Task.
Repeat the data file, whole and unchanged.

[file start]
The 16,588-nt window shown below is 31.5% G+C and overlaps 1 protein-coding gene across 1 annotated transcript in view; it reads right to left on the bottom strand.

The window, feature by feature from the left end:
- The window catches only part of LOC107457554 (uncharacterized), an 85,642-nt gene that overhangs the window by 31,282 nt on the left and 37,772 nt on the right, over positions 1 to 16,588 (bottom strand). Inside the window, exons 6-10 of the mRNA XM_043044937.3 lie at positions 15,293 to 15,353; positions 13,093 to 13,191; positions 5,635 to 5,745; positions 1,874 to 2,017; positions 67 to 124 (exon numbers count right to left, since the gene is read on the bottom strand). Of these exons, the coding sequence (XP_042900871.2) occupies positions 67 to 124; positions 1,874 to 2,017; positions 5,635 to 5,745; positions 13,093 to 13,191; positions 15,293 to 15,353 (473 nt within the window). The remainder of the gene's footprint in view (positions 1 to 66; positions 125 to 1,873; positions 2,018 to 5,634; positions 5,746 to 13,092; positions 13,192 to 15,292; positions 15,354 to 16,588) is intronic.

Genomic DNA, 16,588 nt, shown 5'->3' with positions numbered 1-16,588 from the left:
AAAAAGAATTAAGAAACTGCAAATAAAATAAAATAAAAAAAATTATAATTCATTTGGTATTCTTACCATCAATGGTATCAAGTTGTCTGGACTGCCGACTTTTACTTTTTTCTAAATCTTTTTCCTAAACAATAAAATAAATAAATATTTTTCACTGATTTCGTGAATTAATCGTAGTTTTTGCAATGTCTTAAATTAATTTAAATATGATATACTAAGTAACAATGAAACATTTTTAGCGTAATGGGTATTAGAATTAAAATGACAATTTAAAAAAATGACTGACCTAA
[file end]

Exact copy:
The 16,588-nt window shown below is 31.5% G+C and overlaps 1 protein-coding gene across 1 annotated transcript in view; it reads right to left on the bottom strand.

The window, feature by feature from the left end:
- The window catches only part of LOC107457554 (uncharacterized), an 85,642-nt gene that overhangs the window by 31,282 nt on the left and 37,772 nt on the right, over positions 1 to 16,588 (bottom strand). Inside the window, exons 6-10 of the mRNA XM_043044937.3 lie at positions 15,293 to 15,353; positions 13,093 to 13,191; positions 5,635 to 5,745; positions 1,874 to 2,017; positions 67 to 124 (exon numbers count right to left, since the gene is read on the bottom strand). Of these exons, the coding sequence (XP_042900871.2) occupies positions 67 to 124; positions 1,874 to 2,017; positions 5,635 to 5,745; positions 13,093 to 13,191; positions 15,293 to 15,353 (473 nt within the window). The remainder of the gene's footprint in view (positions 1 to 66; positions 125 to 1,873; positions 2,018 to 5,634; positions 5,746 to 13,092; positions 13,192 to 15,292; positions 15,354 to 16,588) is intronic.

Genomic DNA, 16,588 nt, shown 5'->3' with positions numbered 1-16,588 from the left:
AAAAAGAATTAAGAAACTGCAAATAAAATAAAATAAAAAAAATTATAATTCATTTGGTATTCTTACCATCAATGGTATCAAGTTGTCTGGACTGCCGACTTTTACTTTTTTCTAAATCTTTTTCCTAAACAATAAAATAAATAAATATTTTTCACTGATTTCGTGAATTAATCGTAGTTTTTGCAATGTCTTAAATTAATTTAAATATGATATACTAAGTAACAATGAAACATTTTTAGCGTAATGGGTATTAGAATTAAAATGACAATTTAAAAAAATGACTGACCTAA